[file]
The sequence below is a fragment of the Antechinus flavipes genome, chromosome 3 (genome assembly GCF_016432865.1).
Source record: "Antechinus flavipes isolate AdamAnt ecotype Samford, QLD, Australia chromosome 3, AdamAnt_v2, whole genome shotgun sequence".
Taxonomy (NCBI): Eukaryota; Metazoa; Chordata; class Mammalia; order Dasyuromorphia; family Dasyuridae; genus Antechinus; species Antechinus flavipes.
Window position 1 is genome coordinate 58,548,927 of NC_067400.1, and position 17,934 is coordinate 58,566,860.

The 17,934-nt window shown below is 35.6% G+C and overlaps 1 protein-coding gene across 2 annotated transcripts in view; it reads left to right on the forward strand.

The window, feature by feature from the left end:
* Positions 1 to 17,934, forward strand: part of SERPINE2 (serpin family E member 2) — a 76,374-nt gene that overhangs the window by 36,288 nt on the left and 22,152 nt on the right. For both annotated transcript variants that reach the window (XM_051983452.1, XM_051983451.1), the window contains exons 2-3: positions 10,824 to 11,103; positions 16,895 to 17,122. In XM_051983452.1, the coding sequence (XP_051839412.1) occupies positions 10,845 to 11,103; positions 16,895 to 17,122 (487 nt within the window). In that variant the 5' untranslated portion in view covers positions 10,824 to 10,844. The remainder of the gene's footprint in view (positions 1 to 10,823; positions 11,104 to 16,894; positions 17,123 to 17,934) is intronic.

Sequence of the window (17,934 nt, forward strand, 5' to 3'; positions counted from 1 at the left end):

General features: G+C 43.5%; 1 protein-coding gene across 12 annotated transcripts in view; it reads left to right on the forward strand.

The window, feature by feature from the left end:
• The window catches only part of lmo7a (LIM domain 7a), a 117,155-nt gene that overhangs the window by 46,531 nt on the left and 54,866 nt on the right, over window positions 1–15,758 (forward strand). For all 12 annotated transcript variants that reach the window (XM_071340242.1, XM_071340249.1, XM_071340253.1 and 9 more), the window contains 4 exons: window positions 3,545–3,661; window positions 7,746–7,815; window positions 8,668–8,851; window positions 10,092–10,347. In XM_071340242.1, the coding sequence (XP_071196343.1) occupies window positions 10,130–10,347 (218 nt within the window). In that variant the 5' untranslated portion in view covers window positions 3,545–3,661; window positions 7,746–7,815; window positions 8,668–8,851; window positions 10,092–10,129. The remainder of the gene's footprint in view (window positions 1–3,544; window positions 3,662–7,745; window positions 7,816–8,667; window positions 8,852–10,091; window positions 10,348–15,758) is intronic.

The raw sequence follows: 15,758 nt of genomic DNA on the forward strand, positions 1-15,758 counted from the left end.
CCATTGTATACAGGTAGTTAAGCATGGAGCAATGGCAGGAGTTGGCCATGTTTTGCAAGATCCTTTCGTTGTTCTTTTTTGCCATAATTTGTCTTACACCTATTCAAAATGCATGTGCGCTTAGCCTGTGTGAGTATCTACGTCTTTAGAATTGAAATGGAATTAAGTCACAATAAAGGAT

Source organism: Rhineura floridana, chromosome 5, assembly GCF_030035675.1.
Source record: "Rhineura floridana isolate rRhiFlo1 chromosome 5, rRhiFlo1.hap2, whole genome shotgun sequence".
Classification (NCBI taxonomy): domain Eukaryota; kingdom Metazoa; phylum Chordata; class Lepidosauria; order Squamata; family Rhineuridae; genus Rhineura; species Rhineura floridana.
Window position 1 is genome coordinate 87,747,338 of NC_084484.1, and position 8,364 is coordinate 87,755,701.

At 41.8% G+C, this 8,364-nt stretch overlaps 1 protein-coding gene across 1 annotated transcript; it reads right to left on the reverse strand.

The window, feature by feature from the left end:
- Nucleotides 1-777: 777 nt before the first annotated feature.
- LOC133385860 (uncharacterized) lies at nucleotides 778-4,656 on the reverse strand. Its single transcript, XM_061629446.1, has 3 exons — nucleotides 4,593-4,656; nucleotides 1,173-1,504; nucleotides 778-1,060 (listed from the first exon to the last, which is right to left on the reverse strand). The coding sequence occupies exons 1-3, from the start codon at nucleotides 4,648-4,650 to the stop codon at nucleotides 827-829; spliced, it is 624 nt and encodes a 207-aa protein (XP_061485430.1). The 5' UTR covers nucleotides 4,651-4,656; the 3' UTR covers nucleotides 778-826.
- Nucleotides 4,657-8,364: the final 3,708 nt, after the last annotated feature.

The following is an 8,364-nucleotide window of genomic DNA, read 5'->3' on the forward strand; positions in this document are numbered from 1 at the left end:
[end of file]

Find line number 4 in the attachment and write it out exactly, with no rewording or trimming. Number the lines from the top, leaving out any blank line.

Window position 1 is genome coordinate 58,548,927 of NC_067400.1, and position 17,934 is coordinate 58,566,860.